The Rural Fire Service is made up of volunteers from all walks of life - men and women from different cultural backgrounds, age groups and professions.
Rural fire brigades are a reflection of every local community.
Becoming a volunteer firefighter is easier than most people think. Brigades offer training ranging from bush firefighting, village firefighting and first aid to breathing apparatus operation.
We don’t just offer firefighting roles, we have a multitude of areas that require volunteers. Communications, catering, logistics, planning and aviation support are critical – there is a job for nearly everyone in the RFS.
We rely heavily on the support of people from all backgrounds and cultures in our community. The people that make up our Service are as different as the society that we protect.
The minimum age to join the Rural Fire Service as a volunteer is 16, if you are under the age of 16 please see our Young Volunteers page.
If you are thinking of joining the NSW RFS see our Membership Application Process and Enquiries page.
For more general information about joining the RFS and/or our cadet programs please contact our Volunteer Relations Unit on email@example.com.
You can also contact Volunteer Relations if you wish to obtain information or seek guidance and direction on matters pertaining to Volunteer management.
We can help with the following:
Volunteer Relations offers an avenue for those who wish to make recommendations relating to the ongoing improvement of the Service, and volunteer management. You can contact Volunteer Relations via email at firstname.lastname@example.org or phone 1800 NSW RFS (679 737).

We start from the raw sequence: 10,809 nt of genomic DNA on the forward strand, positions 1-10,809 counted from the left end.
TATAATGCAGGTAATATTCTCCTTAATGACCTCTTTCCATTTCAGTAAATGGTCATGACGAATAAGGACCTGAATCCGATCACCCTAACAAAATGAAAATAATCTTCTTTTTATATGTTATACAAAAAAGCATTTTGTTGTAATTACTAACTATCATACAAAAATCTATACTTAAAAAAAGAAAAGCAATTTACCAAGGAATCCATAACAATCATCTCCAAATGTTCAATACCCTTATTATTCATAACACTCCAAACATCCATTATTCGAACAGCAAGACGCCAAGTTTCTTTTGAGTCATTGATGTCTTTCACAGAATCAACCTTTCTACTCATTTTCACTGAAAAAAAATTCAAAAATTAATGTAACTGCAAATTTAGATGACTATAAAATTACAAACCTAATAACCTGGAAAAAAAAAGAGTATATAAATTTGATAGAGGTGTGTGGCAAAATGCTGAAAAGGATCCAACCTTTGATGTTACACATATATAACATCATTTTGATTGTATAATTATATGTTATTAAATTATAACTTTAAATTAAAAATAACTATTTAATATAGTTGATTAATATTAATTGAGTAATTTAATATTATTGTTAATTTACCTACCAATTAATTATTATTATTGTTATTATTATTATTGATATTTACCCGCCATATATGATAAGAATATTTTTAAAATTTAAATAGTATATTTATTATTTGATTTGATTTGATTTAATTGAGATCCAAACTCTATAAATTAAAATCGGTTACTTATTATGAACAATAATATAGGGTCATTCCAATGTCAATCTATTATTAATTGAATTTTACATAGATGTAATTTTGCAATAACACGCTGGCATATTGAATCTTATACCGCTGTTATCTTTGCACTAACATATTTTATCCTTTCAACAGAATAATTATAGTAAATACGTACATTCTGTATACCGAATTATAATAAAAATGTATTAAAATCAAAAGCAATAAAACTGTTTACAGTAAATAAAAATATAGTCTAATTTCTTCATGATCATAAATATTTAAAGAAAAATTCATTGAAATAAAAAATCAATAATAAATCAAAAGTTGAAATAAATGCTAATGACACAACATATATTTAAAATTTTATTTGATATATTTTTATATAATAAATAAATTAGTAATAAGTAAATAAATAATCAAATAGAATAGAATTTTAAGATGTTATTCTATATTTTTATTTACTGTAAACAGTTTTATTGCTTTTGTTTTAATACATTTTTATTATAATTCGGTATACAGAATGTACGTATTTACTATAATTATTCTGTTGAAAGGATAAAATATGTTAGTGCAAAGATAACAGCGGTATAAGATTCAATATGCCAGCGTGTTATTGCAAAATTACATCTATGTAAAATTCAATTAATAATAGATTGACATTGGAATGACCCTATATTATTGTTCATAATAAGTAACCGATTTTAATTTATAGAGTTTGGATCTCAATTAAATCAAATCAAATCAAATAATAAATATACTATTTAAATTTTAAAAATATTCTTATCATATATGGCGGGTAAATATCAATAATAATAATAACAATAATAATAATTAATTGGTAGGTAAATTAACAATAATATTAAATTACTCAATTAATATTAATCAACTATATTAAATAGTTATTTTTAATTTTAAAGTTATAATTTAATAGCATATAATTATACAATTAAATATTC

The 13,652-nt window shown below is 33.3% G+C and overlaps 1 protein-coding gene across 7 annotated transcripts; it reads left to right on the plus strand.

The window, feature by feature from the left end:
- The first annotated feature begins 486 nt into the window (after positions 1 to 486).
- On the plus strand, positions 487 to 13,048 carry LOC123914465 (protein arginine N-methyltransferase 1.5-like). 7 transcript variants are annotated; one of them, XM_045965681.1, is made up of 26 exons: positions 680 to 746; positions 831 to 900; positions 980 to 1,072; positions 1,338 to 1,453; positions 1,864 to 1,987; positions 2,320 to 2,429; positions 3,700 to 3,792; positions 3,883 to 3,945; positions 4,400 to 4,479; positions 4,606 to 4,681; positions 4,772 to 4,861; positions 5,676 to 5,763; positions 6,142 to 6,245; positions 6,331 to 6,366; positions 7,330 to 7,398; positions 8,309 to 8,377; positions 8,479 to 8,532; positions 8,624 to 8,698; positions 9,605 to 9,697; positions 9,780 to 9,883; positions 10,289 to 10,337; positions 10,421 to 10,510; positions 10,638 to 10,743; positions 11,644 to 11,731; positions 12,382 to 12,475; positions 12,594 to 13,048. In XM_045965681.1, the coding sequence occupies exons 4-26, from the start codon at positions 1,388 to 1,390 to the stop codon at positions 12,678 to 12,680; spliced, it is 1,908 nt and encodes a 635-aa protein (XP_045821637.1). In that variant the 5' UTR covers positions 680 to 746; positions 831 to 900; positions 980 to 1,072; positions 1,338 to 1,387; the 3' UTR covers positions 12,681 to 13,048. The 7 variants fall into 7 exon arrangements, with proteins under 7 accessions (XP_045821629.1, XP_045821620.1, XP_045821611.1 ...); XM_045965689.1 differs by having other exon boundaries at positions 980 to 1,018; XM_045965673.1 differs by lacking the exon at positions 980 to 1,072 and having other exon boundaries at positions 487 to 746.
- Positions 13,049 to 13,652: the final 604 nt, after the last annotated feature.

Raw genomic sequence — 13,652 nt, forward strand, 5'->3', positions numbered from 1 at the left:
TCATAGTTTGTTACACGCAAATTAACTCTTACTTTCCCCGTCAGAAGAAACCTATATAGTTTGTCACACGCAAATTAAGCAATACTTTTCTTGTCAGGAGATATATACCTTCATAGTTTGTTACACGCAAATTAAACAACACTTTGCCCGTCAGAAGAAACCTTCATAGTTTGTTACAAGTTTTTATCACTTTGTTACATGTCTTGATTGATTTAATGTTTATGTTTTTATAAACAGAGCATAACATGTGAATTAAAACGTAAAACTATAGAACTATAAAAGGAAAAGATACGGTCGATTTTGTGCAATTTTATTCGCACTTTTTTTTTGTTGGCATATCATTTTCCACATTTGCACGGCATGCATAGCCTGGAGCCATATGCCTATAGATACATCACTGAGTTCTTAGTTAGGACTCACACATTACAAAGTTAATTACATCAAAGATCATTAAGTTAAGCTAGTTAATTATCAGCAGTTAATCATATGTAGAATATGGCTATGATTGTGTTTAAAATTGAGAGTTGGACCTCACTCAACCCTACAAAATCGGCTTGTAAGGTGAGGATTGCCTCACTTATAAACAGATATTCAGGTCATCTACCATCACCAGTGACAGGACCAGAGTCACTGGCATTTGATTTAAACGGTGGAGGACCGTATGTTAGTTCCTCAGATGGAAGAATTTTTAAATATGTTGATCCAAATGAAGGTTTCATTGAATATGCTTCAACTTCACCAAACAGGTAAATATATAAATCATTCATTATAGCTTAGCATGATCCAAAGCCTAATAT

To check on your application to join the RFS, please contact the Membership Co-ordination Unit on email@example.com.
The volunteers of the RFS now also have a dedicated website, MyRFS, from which they can access their personal and brigade information.
Click on the question below to see the answer:
There are many reasons why people choose to join the NSW RFS. Some want to protect their families, their friends, their assets, their community and their way of life.
For many, it’s also about being part of a wonderful tradition and an organisation with a very proud history.
Volunteering also offers the opportunity to learn new and valuable skills that will not only assist you in your voluntary role but in day to day life and your workplace. It’s also an opportunity to meet people you wouldn’t normally meet.
Whatever the reason, joining the NSW RFS is a great way to give back to your community, learn important life skills and develop friendships that can last a lifetime.
NSW RFS brigades are made up from people from all walks of life. There are women and men from all types of cultural backgrounds, age groups and professions.
No matter what your experience there is a role for nearly everyone.
Many NSW RFS brigades offer junior or cadet membership for young people aged from 12 years, however these opportunities vary from area to area depending on a brigade’s capacity to supervise, mentor and develop junior members. This may mean some Rural Fire Brigades limit the number of young people in their brigade. Similarly, a Brigade may also raise their minimum age requirement so their programs are age appropriate.